NEW YORK (CBSNewYork) -- New York City schools will be open for classes as usual Monday, but some lawmakers and other officials called said schools should be closed or delayed given the conditions after the weekend blizzard.
Mayor de Blasio said Sunday morning that city public schools will be open as usual on Monday. He urged teachers to find a way to get into work on Monday morning.
"It's very tough. I'm not going to lie. Again, it's one of the worst snowstorms in our history. There's a lot of snow all over the place," he said. "What I say to our teachers is you can use mass transit. You can carpool. I would really strongly suggest you use one of those alternatives. Obviously, parents – many, many parents – are going to work tomorrow. They don't have a choice about that. So it's really important that we get school up and running tomorrow."
But speaking to 1010 WINS, city Public Advocate Letitia James said in the interest of safety, the start of the school day should be delayed.
"Mayor de Blasio and (schools Chancellor) Carmen Fariña should delay the start of New York City schools tomorrow so that we can ensure that educators and students who are rushing to work – particularly at the school – we're not putting them in any danger," she said.
James noted that many streets around the five boroughs have not been plowed.
"This is the second largest snowstorm in the history of New York City, and we really should be focusing on safety, and some of the streets – again, the secondary and tertiary streets – have not been plowed," she said.
Speaking to WCBS 880, James said she thought schools should remain open, but should start at a later hour, and "children and administrators who arrive late should be given some forgiveness or pass."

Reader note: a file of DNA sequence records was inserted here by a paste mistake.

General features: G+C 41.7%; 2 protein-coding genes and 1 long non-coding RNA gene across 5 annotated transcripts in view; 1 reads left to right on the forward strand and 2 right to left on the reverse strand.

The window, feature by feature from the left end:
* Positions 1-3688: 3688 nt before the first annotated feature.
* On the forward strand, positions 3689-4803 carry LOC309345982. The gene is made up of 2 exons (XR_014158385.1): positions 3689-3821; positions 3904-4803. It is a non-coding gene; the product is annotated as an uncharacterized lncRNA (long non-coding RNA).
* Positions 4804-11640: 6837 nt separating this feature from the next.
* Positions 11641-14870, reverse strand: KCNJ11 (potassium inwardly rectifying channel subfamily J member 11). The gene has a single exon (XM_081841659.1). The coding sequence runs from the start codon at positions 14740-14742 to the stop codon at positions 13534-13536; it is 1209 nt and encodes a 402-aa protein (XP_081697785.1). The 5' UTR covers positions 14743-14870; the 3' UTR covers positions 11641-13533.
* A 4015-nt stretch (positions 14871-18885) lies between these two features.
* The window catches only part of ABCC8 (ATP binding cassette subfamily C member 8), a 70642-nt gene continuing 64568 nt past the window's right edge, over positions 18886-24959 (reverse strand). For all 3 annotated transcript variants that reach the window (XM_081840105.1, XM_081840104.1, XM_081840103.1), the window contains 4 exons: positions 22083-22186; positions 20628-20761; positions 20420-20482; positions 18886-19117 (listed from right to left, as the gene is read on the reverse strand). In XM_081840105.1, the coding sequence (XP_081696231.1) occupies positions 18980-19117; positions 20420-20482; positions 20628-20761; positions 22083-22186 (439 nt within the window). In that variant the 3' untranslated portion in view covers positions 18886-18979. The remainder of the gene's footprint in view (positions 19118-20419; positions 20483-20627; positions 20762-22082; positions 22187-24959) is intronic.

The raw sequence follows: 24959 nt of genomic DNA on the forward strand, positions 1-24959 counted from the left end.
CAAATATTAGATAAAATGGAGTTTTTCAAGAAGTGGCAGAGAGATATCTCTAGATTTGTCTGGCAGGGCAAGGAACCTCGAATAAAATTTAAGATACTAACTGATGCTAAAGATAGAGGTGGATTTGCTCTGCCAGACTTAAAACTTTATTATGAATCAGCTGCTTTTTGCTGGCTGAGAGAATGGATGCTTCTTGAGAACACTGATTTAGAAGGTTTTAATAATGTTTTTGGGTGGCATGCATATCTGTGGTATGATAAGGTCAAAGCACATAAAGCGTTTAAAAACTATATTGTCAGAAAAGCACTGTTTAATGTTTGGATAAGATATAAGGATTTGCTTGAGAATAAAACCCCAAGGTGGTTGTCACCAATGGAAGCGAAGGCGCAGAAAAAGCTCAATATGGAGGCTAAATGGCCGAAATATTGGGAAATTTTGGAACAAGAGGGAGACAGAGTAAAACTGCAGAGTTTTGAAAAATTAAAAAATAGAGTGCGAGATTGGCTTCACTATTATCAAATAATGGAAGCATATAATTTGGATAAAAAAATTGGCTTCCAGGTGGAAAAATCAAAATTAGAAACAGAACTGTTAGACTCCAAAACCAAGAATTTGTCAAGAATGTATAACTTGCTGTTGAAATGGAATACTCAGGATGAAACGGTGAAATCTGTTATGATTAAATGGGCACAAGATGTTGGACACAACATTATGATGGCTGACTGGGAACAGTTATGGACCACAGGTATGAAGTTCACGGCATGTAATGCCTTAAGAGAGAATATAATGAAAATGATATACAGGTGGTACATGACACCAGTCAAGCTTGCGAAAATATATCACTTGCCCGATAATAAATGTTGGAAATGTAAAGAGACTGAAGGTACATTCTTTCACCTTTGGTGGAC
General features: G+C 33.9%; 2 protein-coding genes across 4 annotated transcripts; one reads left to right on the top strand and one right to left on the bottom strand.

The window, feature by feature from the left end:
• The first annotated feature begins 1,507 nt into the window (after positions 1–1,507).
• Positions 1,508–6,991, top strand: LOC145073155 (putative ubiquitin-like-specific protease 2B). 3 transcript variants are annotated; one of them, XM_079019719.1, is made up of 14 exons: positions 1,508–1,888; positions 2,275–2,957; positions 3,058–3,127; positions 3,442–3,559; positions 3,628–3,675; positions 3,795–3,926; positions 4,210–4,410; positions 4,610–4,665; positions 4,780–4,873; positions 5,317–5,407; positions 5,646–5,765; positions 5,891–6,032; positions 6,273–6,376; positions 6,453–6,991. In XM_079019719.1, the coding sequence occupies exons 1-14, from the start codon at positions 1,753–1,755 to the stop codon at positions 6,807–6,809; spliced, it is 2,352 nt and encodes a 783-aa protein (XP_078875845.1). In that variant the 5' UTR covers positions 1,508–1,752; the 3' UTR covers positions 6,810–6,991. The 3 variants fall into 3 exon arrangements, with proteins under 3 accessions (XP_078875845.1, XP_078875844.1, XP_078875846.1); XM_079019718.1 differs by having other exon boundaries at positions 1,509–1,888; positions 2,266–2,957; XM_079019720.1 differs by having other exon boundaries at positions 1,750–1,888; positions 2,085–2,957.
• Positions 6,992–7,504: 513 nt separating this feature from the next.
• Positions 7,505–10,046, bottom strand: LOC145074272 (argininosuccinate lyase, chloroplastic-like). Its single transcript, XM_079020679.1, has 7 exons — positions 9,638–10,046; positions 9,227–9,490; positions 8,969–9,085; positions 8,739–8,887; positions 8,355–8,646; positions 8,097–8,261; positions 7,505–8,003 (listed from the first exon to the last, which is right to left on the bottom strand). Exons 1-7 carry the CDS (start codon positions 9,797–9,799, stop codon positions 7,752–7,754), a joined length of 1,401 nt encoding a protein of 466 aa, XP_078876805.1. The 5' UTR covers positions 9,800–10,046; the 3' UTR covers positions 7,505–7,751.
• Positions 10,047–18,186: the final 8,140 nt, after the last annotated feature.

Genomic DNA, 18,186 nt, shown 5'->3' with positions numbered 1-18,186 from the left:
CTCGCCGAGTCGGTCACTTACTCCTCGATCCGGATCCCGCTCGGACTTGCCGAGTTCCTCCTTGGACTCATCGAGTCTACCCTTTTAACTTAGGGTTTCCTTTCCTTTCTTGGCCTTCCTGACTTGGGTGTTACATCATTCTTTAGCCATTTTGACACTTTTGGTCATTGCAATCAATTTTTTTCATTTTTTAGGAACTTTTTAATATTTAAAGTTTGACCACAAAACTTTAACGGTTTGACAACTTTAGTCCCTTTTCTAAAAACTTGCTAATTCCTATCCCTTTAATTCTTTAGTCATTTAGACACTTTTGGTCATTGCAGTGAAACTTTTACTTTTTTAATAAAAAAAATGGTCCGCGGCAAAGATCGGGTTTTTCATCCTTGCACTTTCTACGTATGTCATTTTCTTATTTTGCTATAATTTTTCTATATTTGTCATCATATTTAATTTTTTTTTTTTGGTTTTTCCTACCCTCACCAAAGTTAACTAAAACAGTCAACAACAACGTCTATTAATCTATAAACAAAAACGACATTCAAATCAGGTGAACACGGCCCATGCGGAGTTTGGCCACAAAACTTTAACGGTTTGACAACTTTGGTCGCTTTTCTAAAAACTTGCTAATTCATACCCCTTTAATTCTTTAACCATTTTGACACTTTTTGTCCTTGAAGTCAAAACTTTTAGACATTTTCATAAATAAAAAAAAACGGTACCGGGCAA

Meanwhile, Queens City Councilman Eric Ulrich (R-32nd) took direct issue with Mayor de Blasio for choosing to open the schools.
"I'm very disappointed in the mayor's decision to keep the schools open, especially considering the treacherous conditions that so many of the roads are still in, and also based upon the fact that the city has closed schools with half the amount of snow and on much shorter notice," he told WCBS 880.
Ulrich said since schools are under mayoral control, there is nothing he or his fellow councilmembers can do. But he said attendance will be "abysmal."
"It's going to be a tremendous waste of taxpayers' money, and we're going to be putting people at risk," he said. "The last thing we should be doing is putting people in harm's way."
State Sen. Jose Peralta (D-Queens) also said the mayor should have kept the schools closed on Monday.
Residents of parts of Queens, as well as the Bronx and Staten Island, complained Sunday that their streets were not adequately plowed and they were unable to get around.
Officials say the 26.8 inches of snow that fell in Central Park on Saturday is the second-most recorded since 1869. There were 31.3 inches on Staten Island, and 30.5 inches at John F. Kennedy International Airport.
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